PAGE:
Partitioning trait variability.
To examine functional trait composition, the community weighted mean (CWM) was calculated for the six functional traits. Since large trait values have a greater influence on the arithmetic mean making it more prone to sampling error , all functional traits were log transformed before analysis. CWM represents the mean trait value of a community considering the relative abundance of each species at a specific site. Three CWM values were calculated following Lepš et al.’s method . We calculated two CWMs, a ‘Specific average’ that captures trait values within plots, and a ‘Fixed average’ that uses species’ means trait values across all plots. The ‘Specific average’ was calculated using trait values measured in each plot as: where Aij is the abundance of species i in plot j, and Tij is the mean trait value of species i measured in plot j, n is the number of species in the site. ‘Fixed average’ was calculated as: where Ti is the mean trait value of species i across all plots. To estimate intraspecific trait variability we simply subtracted the Fixed average from the Specific average: Intraspecific variability effect = Specific average–Fixed average.
To compare the relative importance of intra- and interspecific variability, we partitioned inter- and intraspecific trait variability effects on weighted plot-level traits values among plots also following the approach by Lepš et al. . Specifically, the total sum of squares of species trait variance for all plots (SSspecific) was decomposed into ‘fixed’ (SSfixed), ‘intraspecific’ (SSintraspecific) and ‘covariation’ (SScov) effects, thus SS specific = SSfixed + SSintraspecific + SScov. For each plot and trait, ‘specific’ community mean trait values using species trait values as measured on each plot (which includes both inter- and intraspecific effects), and ‘fixed’ community mean trait values using species trait values averaged over all plots (which removes the intraspecific variability effect), ‘intraspecific’ plot means for each were calculated as the difference between ‘specific’ and ‘fixed’ plot mean trait values [22, 23, 31, 50]. Positive or negative covariation values indicate that the relationship between ‘fixed’ and ‘intraspecific’ effects reinforce or oppose each other, respectively.
Community assembly tests.
Tests for environmental filtering. To test the effect of environmental filtering on community assembly, a null model approach was used to test whether the observed trait metrics differ from random (Fig 2). If environmental filtering is occurring at the plot scale, the range of trait values in observed communities would be smaller than the null expectation. Environmental filtering may also shift the community weighted mean of the plot trait distribution relative to the null expectation [9, 10, 19, 51].
In our analyses, we use three distinct trait based measures that should reflect underlying assembly mechanisms. Differences between the species pool (p) and sampled community (i) in the trait range, community weighted mean, and the standard deviation of nearest-neighbor distances reflect the dominant mechanism. For environmental filtering, the trait range should be reduced as a subset of traits is selected. Under limiting similarity, neighboring trees have divergent traits (i.e. increased trait distance). Furthermore, the standard deviation of nearest-neighbor distances in the sampled community should be less than the pool. Specifically, more even trait distributions among co-occurring species could be detected in observed communities compared to random expectations. Whether the CWM traits change depends on if trait selection is biased away from the pool mean. Intraspecific variation is shown as colored distributions, and non-random selection of intraspecific variation could strengthen assembly patterns (e.g., plot individuals more divergent under limiting similarity than predicted by species means).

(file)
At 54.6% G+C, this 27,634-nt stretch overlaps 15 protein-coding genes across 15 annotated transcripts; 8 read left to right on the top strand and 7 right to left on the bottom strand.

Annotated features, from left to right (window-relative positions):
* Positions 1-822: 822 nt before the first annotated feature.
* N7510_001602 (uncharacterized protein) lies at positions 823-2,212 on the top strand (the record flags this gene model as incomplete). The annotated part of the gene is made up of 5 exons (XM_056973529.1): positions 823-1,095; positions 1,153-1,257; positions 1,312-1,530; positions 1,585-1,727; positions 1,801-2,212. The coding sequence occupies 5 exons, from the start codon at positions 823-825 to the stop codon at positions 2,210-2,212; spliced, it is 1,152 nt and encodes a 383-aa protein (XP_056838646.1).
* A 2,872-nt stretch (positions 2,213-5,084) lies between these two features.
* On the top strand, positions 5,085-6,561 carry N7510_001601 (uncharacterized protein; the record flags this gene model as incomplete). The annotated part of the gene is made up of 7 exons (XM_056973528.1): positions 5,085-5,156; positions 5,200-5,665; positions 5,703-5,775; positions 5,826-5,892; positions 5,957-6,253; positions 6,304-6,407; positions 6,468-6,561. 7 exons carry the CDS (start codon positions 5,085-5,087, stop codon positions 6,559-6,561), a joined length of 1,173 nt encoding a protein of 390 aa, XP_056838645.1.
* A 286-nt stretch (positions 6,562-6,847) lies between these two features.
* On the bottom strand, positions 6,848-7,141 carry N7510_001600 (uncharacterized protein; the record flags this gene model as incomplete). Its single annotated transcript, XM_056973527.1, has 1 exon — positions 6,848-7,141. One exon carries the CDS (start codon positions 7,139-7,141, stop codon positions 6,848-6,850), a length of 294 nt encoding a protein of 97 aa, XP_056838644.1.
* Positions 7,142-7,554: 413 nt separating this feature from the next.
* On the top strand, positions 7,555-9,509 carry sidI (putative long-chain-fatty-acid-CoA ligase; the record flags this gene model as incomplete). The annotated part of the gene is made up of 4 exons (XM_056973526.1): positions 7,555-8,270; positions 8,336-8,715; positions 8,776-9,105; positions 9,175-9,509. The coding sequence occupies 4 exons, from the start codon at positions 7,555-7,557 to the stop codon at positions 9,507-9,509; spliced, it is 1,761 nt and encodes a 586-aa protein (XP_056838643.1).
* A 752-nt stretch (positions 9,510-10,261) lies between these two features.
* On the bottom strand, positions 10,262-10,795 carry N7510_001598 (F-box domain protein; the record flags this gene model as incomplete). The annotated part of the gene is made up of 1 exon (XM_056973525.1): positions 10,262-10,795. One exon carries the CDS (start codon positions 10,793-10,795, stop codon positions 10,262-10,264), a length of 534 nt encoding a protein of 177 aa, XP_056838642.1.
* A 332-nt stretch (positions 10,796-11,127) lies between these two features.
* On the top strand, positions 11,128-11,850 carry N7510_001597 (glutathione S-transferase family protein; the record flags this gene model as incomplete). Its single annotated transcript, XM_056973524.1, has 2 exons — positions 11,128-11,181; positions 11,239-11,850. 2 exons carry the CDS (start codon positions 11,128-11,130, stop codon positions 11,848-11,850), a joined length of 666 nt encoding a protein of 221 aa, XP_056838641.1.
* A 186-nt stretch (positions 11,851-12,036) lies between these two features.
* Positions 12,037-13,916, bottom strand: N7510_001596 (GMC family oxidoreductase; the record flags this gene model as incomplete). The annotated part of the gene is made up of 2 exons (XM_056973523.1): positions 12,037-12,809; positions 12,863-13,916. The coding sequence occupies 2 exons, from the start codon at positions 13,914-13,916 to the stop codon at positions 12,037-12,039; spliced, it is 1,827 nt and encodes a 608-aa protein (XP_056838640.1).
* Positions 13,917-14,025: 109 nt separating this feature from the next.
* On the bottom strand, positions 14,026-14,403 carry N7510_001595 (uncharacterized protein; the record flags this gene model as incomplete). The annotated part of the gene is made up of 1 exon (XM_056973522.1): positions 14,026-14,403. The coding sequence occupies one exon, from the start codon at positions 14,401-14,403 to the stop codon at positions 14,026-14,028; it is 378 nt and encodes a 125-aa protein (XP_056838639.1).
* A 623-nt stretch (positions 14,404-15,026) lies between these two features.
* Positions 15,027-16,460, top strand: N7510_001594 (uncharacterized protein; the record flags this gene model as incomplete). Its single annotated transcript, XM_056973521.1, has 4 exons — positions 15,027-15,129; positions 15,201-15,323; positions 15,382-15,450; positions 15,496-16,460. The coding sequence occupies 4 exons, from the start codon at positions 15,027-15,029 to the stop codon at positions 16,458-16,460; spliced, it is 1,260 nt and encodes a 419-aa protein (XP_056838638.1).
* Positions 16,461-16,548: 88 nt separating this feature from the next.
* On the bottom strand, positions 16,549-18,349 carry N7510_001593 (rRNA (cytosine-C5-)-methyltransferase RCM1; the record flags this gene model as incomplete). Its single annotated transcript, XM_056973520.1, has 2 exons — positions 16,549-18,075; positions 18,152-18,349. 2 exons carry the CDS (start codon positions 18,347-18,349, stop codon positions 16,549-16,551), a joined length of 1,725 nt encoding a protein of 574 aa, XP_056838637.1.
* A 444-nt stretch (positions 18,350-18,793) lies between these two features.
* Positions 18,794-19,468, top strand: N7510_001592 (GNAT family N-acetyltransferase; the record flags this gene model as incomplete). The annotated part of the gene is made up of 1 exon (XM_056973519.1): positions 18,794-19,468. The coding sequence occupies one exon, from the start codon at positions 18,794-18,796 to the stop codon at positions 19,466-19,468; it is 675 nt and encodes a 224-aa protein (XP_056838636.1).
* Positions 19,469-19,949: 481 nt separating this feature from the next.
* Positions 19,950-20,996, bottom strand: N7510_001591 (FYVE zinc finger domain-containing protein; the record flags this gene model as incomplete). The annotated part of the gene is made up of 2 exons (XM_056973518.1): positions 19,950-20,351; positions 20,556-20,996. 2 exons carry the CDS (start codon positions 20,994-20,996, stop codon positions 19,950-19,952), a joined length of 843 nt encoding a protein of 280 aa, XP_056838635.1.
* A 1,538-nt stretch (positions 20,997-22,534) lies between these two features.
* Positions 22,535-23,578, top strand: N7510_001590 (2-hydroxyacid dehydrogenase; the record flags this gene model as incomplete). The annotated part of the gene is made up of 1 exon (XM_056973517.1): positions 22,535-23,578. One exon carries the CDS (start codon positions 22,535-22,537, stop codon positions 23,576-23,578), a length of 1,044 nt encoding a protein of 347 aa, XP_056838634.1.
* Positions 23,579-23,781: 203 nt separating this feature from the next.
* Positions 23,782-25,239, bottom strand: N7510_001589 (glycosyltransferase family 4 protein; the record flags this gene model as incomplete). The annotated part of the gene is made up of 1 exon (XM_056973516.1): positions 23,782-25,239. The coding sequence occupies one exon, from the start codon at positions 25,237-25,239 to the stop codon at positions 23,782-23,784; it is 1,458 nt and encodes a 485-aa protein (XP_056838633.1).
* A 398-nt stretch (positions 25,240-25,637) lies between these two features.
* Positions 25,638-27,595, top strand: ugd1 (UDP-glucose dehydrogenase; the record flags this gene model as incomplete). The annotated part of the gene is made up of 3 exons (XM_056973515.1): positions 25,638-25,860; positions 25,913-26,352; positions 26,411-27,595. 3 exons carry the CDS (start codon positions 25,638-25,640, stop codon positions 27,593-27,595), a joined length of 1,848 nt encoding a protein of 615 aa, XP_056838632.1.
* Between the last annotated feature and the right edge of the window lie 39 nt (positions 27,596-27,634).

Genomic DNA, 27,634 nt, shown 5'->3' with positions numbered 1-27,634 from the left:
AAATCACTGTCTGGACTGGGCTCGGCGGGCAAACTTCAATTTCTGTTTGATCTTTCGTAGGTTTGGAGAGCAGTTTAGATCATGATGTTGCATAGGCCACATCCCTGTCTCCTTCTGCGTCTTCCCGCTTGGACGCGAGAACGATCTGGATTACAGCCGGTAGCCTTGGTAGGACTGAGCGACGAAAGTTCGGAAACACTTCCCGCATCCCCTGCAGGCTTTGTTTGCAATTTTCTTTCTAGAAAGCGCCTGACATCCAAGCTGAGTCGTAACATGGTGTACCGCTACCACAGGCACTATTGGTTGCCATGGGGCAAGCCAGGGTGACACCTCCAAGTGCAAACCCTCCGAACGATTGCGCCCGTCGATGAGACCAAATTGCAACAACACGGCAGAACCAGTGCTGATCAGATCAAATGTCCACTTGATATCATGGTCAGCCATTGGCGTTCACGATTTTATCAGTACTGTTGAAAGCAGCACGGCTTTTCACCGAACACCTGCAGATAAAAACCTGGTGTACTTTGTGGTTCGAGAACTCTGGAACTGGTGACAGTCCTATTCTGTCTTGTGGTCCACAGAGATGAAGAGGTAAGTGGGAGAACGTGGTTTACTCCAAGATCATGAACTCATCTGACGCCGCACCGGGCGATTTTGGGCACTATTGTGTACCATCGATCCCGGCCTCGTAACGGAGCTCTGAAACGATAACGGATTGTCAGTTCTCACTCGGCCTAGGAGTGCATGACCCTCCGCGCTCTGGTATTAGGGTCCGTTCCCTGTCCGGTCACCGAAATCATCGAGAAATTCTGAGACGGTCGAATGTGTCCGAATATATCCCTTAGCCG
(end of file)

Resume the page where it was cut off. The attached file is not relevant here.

In order to incorporate intraspecific trait variability effect into the detection of environmental filtering, separate tests were conducted that accounted for: 1) interspecific trait variation only, using species mean trait values, 2) including inter- and intraspecific trait variation by using plot-specific species mean trait values. For the null model, species were drawn randomly from the species pool (55 species), weighted by frequency of occurrence across 15 plots . The test statistics of trait metrics are highly correlated with species richness, so randomizations were constrained to observed plot richness [7, 32]. For the null model used with plot-specific species mean trait data, species were randomly drawn from the species pool and then randomly assigned to one of its plot-specific mean trait values [19, 32]. Each randomization procedure was run 999 times.
We used the randomizations to determine if trait CWM and range were significantly nonrandom in each plot (Fig 2). The observed CWM or range value was considered significant when it was outside the lower or upper 95% percentile of the null model. We tested if the trait range changed along elevational gradients. Further, to understand how functional composition (CWM) and range varies along the elevational gradient, simple linear regressions were used to test for a relationship between CWM (or range) and elevation.